Evaluate your rent paying capacity

Evaluate your rent paying capacity

Rents are being reviewed across the country, and this spreadsheet will help that process.

After scrutinizing year-end statements, lenders may tighten credit lines on some farmers. Some may suggest farmers renegotiate rents for 2015, or even let some land go, to limit risk exposure.

Here’s help to evaluate your rent paying capacity.

Kansas State University has a spread sheet designed to help farmers and land owners arrive at equitable rental agreements. The spreadsheet will evaluate crop share and cash rent situations. We first featured this spreadsheet in our December/Extra 2008 issue.

The more leg work you invest getting good projected values for inputs and their prices, plus yields and their prices, the more reliable your decision-making guide will be.

Rents are being reviewed across the country, and this spreadsheet will help that process.

Return to land is what’s left over from revenue after all other cash inputs have been paid for. Expenses that get paid first include withdrawals for living expense. Getting paid last makes land the residual claimant. It becomes subject to down pressure, when revenue slips or expenses rise.

We're featuring the spreadsheet as our Farm Futures Financial Tool-of-the-month. You can download it by clicking on the download link below.

Do you have a financial tool that's made a difference on your operation that you'd be willing to share with other readers? Drop us a line at [email protected] with a description of the spreadsheet. We'll pay $100 if we feature your farmer-written noncommercial program as our Financial Tool of the Month.

We're celebrating 10 years of service to our readers by opening up our archives. If you'd like to see past spreadsheets we've featured on this page, just direct your web browser to FarmFutures.com/spreadsheetarchive. Enjoy!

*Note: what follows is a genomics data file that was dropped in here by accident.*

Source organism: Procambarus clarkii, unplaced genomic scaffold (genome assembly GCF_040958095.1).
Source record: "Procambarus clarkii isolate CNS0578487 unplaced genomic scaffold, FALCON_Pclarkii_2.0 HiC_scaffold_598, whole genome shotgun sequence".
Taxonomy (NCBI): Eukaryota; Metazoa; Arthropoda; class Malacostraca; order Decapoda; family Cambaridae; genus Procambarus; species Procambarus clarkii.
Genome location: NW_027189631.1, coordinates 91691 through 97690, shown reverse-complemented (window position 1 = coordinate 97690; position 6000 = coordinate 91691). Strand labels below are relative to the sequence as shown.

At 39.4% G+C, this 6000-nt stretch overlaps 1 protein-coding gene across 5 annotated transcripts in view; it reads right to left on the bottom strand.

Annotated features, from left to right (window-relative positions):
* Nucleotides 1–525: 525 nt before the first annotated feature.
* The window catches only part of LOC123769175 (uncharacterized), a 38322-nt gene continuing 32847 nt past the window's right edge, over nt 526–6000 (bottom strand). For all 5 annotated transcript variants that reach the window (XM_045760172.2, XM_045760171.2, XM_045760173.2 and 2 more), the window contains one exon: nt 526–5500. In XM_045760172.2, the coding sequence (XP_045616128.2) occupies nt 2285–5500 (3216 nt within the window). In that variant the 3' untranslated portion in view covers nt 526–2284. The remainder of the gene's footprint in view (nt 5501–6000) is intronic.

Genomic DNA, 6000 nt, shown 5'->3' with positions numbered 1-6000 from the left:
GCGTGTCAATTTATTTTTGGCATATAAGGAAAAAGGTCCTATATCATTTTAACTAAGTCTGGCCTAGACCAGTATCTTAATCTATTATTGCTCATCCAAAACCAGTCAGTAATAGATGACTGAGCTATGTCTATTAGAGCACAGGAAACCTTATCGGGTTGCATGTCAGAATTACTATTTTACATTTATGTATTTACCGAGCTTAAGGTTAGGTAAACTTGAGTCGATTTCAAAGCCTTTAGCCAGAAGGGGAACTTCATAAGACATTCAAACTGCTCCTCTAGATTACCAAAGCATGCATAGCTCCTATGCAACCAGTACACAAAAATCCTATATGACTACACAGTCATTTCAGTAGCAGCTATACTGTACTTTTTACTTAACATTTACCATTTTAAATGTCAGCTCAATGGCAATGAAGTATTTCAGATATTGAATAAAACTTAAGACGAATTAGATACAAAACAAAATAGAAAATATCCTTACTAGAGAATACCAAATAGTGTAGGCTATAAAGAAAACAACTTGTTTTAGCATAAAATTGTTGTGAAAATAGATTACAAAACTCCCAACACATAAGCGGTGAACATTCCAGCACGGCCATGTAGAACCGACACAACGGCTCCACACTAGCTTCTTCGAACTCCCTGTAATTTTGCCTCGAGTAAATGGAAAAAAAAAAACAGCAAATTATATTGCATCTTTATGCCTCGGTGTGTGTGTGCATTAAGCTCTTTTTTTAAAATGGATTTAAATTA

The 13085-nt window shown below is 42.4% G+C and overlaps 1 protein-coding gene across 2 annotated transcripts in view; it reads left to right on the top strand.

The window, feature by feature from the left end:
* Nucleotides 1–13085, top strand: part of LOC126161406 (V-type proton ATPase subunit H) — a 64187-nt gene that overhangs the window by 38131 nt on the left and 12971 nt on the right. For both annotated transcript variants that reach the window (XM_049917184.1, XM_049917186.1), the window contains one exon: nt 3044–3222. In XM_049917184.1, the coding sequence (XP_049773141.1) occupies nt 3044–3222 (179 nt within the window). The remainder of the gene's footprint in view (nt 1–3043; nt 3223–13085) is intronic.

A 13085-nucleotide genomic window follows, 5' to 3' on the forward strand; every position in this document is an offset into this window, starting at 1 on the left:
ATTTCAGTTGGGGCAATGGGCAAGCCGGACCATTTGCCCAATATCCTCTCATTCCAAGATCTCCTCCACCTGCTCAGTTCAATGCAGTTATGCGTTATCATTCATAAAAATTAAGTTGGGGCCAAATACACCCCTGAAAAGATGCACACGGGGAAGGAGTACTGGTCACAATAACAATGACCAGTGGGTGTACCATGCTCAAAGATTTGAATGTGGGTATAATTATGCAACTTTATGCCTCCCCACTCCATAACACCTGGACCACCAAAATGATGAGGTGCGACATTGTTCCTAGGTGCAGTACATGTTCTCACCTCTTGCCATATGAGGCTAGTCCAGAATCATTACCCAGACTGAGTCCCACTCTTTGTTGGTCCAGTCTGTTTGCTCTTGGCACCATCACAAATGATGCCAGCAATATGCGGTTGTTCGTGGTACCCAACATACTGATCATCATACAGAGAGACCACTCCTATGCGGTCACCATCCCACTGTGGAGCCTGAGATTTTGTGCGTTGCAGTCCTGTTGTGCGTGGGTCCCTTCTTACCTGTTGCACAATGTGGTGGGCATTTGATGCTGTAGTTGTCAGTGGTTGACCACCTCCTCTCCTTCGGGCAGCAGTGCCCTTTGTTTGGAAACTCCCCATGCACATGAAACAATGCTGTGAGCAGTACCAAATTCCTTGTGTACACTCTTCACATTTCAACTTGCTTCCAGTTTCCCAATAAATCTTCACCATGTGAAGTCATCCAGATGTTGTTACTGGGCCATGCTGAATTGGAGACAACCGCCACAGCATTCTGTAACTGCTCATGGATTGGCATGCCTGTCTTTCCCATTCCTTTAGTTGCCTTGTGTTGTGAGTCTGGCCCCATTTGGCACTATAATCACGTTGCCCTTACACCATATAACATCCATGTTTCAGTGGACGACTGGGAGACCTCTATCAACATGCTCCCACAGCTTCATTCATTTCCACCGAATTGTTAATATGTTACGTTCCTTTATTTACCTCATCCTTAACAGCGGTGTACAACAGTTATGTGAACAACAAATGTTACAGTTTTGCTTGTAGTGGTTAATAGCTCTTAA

Dumb tax moves

CPA Paul Neiffer shared a story with us about the pitfalls of poor tax planning:

"I met with a new farm client to prepare their income tax return. He had been very aggressive in buying equipment to keep his income tax burden very low. He had bought well in excess of $1 million of new farm equipment over the last three years and had financed it with no money down and payments over 5 years.

"Due to low prices, the bank had required him to sell some extra corn and not do as much prepaid farm expenses at year-end. Additionally, he had to report an extra $250,000 of cash sales to pay his loan payments.

"Since he had no depreciation to offset the $250,000 of loan payments, he owed tax on $250,000 plus the extra $500,000 of accelerated grain income and lower prepaid farm expenses. This resulted in taxes owed of over $300,000.

"I find that farmers pay more income taxes in lower price years than they sometimes pay in good price years.

"It is very important to match up your income with your mid-term debt obligations. If not, you may owe a lot more tax and not have the income to cover it."


Economist's corner

What is a residual claimant?

Three attractive coeds went into an ice cream parlor. Three college lads were there: a handsome football player, a star basketball player and a fat, pimple-faced economics student. The blond hooked up with the football player. The red head connected with the basketball player. The brunet was the residual claimant. She got what was left over.

In farming, the residual claimant gets what’s left over after all other resources have been paid. In crop production land is the residual claimant. Seed, fuel and equipment, fertilizer, labor and interest all get paid first. What’s left of revenue after they’re paid is return to land. When times are good, the residual claimant gets paid handsomely. When revenues tumble or costs surge, the residual claimant gets less. That’s the force pressuring land values and cash rents.

In pork production spot-market feeder pig producers are the residual claimant. They suffered in 2012 when corn prices sky rocketed and cheap hogs pressed spot market iso-wean pigs to $10 per head. They raked in the dough in early 2014 when surging hog prices, baby pig death losses due to porcine epidemic diarrhea virus and faltering feed costs launched iso-weans to $90 per head.

If you are the residual claimant in your sector, you need to stash cash, equity or both when times are good because you will bear the brunt of the drubbing when times are tough.

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